The truth is closer to 10% of all highway fatalities are CAUSED by drunk drivers. This isn't good, but let's at least put the issue in perspective. Our government and certain self serving "non-profit" organizations have exaggerated this problem beyond any sense of reality to promote an agenda that eliminates basic individual rights, undermines our system of due process and heaps onerous penalties on people who have not injured anyone and may not have met any reasonable standard of "impairment."
So where do the numbers that we hear being repeated time after time come from? The "government speak" term is "alcohol-related." This term was created to deliberately mislead and confuse the general public about the magnitude of the drunk-driving problem. When you hear some "expert" state that 40 or 50 percent of all fatal accidents are "alcohol related," the intention is to make you believe that drunk drivers are responsible for causing all these fatalities. This is pure propaganda.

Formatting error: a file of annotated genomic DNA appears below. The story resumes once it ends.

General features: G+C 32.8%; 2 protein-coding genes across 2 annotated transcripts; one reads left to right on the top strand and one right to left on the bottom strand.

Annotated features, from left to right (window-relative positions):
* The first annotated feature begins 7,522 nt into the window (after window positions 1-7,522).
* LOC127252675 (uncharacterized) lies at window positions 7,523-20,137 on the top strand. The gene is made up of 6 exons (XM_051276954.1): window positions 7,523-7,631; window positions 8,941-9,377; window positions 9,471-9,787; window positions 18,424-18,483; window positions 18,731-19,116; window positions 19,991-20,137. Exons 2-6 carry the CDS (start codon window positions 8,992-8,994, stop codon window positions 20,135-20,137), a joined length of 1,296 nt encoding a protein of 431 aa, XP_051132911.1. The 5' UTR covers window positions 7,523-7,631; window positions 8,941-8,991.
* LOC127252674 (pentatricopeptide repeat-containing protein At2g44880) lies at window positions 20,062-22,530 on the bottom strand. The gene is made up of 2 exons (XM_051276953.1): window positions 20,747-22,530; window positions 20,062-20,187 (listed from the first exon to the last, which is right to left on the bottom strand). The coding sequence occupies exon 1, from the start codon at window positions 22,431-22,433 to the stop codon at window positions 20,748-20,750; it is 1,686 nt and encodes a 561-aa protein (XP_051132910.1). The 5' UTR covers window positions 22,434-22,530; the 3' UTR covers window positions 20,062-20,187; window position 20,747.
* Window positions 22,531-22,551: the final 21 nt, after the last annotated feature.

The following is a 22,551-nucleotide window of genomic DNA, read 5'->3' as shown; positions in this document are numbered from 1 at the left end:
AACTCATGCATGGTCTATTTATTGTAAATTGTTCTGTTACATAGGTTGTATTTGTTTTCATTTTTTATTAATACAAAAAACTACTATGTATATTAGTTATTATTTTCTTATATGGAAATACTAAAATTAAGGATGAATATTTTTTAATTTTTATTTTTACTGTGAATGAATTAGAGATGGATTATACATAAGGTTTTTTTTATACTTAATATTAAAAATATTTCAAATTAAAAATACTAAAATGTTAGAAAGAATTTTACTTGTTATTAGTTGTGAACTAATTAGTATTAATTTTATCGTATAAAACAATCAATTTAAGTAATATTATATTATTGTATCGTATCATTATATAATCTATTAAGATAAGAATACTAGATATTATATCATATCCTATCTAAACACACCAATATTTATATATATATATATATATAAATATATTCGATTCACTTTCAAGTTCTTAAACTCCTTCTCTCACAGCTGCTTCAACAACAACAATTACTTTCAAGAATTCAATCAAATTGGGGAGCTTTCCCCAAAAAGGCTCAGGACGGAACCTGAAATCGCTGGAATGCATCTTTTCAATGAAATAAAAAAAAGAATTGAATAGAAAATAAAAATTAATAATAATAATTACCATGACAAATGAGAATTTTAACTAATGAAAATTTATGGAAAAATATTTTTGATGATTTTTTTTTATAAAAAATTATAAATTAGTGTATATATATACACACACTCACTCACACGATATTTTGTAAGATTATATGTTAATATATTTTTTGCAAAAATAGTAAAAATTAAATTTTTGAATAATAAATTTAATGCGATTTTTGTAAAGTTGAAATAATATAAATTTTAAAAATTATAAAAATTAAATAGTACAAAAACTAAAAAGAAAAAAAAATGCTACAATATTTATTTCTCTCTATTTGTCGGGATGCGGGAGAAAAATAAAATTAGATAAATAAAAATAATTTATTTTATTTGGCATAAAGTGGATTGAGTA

The federal government defines an alcohol-related fatal traffic accident as an accident where someone died and a person involved in the accident had some measurable amount of alcohol in his or her system. For example, a sober driver hits a pedestrian who has been drinking, even modestly. That's considered an alcohol-related accident. A sober driver rear-ends a driver that has had something to drink. That's considered an alcohol-related accident. A man has a drink before committing suicide in his vehicle. That's an alcohol-related accident. A driver has a single drink and is involved in a fatal accident that he did not cause. That's considered an alcohol-related accident. Do these sound like "drunk-driver-caused" accidents to you? That's what the government and the anti-drinking organizations would like you to believe.